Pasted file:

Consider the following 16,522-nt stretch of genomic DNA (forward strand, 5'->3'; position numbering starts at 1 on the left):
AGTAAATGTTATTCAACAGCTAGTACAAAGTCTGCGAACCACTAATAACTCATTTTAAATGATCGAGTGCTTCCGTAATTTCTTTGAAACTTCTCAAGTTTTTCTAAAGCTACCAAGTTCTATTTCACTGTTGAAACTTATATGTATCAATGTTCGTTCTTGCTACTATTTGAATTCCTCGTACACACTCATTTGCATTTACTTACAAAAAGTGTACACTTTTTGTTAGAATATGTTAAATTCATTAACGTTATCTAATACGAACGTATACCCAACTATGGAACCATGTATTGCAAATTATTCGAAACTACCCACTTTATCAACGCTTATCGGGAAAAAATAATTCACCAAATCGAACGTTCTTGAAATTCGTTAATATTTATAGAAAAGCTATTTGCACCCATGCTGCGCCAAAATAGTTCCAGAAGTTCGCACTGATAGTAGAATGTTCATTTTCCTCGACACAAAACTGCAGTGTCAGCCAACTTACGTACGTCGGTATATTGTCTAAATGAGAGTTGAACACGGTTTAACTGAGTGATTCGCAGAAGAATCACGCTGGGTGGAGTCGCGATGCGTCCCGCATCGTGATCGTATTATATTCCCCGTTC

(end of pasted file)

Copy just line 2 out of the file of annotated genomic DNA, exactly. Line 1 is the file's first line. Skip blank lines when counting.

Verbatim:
AGTAAATGTTATTCAACAGCTAGTACAAAGTCTGCGAACCACTAATAACTCATTTTAAATGATCGAGTGCTTCCGTAATTTCTTTGAAACTTCTCAAGTTTTTCTAAAGCTACCAAGTTCTATTTCACTGTTGAAACTTATATGTATCAATGTTCGTTCTTGCTACTATTTGAATTCCTCGTACACACTCATTTGCATTTACTTACAAAAAGTGTACACTTTTTGTTAGAATATGTTAAATTCATTAACGTTATCTAATACGAACGTATACCCAACTATGGAACCATGTATTGCAAATTATTCGAAACTACCCACTTTATCAACGCTTATCGGGAAAAAATAATTCACCAAATCGAACGTTCTTGAAATTCGTTAATATTTATAGAAAAGCTATTTGCACCCATGCTGCGCCAAAATAGTTCCAGAAGTTCGCACTGATAGTAGAATGTTCATTTTCCTCGACACAAAACTGCAGTGTCAGCCAACTTACGTACGTCGGTATATTGTCTAAATGAGAGTTGAACACGGTTTAACTGAGTGATTCGCAGAAGAATCACGCTGGGTGGAGTCGCGATGCGTCCCGCATCGTGATCGTATTATATTCCCCGTTC